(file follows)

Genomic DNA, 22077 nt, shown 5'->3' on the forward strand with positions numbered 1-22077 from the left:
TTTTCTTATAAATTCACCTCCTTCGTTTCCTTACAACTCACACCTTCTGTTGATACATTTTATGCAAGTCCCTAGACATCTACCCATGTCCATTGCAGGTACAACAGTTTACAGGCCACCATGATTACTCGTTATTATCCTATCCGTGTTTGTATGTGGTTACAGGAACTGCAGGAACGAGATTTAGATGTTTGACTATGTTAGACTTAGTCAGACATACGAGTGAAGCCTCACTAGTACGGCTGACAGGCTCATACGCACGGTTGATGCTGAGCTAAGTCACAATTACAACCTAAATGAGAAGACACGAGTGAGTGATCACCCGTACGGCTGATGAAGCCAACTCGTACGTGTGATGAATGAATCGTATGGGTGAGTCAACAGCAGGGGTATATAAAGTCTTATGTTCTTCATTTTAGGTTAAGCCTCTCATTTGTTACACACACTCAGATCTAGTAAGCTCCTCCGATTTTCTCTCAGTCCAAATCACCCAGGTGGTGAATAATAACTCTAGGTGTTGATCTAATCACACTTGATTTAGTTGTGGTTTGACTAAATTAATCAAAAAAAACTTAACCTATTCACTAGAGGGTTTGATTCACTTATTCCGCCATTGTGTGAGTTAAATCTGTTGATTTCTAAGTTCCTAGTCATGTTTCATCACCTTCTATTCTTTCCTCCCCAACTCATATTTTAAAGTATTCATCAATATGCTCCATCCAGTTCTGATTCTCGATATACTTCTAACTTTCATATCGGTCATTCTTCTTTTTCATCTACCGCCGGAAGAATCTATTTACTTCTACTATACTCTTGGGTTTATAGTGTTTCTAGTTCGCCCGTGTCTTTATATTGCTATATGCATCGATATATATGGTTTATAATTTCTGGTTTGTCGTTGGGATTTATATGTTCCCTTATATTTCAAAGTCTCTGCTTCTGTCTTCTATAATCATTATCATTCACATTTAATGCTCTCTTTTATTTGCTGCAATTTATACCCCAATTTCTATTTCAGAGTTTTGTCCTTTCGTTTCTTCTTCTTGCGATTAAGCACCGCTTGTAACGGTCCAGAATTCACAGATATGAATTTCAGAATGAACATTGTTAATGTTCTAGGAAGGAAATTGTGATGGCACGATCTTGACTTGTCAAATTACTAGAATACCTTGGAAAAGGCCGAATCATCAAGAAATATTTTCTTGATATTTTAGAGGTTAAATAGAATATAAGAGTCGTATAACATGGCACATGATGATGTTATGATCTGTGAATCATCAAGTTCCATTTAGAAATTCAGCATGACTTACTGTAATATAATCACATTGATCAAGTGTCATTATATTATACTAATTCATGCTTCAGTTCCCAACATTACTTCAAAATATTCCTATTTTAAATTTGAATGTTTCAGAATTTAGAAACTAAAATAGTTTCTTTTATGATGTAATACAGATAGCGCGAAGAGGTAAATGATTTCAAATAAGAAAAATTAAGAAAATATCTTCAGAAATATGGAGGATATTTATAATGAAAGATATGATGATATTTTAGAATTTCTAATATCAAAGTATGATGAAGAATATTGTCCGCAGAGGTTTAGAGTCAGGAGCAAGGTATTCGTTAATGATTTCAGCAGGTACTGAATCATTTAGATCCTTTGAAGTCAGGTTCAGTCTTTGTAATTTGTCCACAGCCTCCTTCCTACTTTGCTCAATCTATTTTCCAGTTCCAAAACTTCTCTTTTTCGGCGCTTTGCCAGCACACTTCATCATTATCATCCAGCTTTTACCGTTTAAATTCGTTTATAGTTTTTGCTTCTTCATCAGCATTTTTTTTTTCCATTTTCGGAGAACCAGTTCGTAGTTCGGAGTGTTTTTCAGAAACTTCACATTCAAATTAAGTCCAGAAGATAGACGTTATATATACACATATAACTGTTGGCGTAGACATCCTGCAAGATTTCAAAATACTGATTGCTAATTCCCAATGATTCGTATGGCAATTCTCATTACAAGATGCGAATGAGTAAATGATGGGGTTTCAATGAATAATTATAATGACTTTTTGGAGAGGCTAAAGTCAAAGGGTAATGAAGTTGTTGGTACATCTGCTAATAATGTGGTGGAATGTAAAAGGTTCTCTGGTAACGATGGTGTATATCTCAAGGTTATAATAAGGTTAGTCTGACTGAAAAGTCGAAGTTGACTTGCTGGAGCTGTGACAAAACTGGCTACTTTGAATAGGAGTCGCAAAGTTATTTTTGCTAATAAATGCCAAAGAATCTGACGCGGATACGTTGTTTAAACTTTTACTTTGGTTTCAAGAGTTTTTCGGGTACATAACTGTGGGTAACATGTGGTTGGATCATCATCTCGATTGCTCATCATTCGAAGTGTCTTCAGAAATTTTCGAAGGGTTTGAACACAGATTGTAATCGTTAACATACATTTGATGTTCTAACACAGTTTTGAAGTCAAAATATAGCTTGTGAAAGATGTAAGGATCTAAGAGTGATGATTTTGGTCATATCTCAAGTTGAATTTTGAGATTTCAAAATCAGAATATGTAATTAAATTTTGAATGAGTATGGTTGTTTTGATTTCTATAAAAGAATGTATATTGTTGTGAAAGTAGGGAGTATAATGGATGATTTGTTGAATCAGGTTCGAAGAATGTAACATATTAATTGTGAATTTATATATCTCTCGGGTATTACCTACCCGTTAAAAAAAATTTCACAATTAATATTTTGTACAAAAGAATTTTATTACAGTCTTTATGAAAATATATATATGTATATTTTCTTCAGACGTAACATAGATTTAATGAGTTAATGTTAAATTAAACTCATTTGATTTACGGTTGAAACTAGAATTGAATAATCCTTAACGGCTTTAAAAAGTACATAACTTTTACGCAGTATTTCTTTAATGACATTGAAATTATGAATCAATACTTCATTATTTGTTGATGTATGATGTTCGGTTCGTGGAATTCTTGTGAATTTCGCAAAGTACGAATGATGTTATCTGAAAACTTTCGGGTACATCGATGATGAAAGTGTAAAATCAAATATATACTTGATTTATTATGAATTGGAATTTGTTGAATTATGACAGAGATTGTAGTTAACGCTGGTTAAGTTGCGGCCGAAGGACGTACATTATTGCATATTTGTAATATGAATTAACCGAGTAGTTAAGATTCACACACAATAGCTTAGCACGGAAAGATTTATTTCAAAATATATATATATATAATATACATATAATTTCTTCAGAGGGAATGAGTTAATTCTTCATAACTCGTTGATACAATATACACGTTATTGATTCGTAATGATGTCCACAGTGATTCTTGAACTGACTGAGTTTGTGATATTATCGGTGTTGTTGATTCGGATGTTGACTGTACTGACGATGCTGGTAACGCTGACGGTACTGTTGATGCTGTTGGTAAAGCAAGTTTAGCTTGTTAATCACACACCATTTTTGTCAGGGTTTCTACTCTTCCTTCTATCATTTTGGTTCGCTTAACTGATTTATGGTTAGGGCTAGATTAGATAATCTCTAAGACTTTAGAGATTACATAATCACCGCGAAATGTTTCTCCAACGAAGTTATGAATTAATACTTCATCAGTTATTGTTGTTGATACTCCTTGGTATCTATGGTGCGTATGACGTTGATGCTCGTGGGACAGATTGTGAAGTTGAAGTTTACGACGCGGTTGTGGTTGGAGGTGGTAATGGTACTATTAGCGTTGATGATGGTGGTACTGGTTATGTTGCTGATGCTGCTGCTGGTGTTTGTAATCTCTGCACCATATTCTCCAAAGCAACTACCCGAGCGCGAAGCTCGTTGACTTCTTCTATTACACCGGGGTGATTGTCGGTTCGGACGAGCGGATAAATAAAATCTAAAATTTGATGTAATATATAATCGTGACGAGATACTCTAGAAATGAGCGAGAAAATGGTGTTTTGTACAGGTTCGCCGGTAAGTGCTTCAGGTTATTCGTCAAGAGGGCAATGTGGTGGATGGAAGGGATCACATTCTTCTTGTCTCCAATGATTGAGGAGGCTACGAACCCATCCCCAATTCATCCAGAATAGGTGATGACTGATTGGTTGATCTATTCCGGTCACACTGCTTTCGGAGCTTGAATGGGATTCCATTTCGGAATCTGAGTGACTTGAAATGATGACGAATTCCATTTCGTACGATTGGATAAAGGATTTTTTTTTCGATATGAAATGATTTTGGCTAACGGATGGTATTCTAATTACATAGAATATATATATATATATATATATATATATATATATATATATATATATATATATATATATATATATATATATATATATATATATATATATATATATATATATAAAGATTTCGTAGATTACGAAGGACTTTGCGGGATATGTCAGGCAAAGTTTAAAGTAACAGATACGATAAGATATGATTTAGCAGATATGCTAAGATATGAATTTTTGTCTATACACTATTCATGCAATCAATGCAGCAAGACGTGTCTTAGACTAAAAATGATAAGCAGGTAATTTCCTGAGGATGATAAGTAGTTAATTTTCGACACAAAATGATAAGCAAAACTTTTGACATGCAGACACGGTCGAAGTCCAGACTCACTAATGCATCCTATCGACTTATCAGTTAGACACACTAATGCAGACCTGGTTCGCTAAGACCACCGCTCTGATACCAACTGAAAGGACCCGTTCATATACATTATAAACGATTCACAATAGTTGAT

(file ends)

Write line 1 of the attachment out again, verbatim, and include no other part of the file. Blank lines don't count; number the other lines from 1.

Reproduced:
Genomic DNA, 22077 nt, shown 5'->3' on the forward strand with positions numbered 1-22077 from the left: